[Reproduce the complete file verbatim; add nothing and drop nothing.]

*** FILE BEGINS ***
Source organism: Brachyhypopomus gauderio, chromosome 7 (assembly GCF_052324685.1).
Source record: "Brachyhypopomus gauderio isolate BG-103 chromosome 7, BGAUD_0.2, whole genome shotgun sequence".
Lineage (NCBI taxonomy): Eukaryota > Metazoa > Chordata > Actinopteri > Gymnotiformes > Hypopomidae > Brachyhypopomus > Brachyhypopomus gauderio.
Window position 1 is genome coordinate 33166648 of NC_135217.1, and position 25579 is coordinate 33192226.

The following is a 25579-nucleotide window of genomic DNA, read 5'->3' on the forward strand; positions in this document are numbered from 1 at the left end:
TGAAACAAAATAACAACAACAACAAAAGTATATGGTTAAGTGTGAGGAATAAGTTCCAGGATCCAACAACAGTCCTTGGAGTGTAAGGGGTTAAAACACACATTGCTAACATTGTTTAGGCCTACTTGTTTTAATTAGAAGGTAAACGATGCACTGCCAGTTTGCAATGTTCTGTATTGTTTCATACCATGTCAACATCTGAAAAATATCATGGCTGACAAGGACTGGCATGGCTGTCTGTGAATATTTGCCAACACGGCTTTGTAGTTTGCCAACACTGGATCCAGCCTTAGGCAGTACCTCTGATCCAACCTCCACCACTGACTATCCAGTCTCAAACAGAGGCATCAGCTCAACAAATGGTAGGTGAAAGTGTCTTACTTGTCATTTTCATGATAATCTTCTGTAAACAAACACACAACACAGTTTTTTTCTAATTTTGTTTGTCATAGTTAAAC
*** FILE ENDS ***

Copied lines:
Source organism: Brachyhypopomus gauderio, chromosome 7 (assembly GCF_052324685.1).
Source record: "Brachyhypopomus gauderio isolate BG-103 chromosome 7, BGAUD_0.2, whole genome shotgun sequence".
Lineage (NCBI taxonomy): Eukaryota > Metazoa > Chordata > Actinopteri > Gymnotiformes > Hypopomidae > Brachyhypopomus > Brachyhypopomus gauderio.
Window position 1 is genome coordinate 33166648 of NC_135217.1, and position 25579 is coordinate 33192226.

The following is a 25579-nucleotide window of genomic DNA, read 5'->3' on the forward strand; positions in this document are numbered from 1 at the left end:
TGAAACAAAATAACAACAACAACAAAAGTATATGGTTAAGTGTGAGGAATAAGTTCCAGGATCCAACAACAGTCCTTGGAGTGTAAGGGGTTAAAACACACATTGCTAACATTGTTTAGGCCTACTTGTTTTAATTAGAAGGTAAACGATGCACTGCCAGTTTGCAATGTTCTGTATTGTTTCATACCATGTCAACATCTGAAAAATATCATGGCTGACAAGGACTGGCATGGCTGTCTGTGAATATTTGCCAACACGGCTTTGTAGTTTGCCAACACTGGATCCAGCCTTAGGCAGTACCTCTGATCCAACCTCCACCACTGACTATCCAGTCTCAAACAGAGGCATCAGCTCAACAAATGGTAGGTGAAAGTGTCTTACTTGTCATTTTCATGATAATCTTCTGTAAACAAACACACAACACAGTTTTTTTCTAATTTTGTTTGTCATAGTTAAAC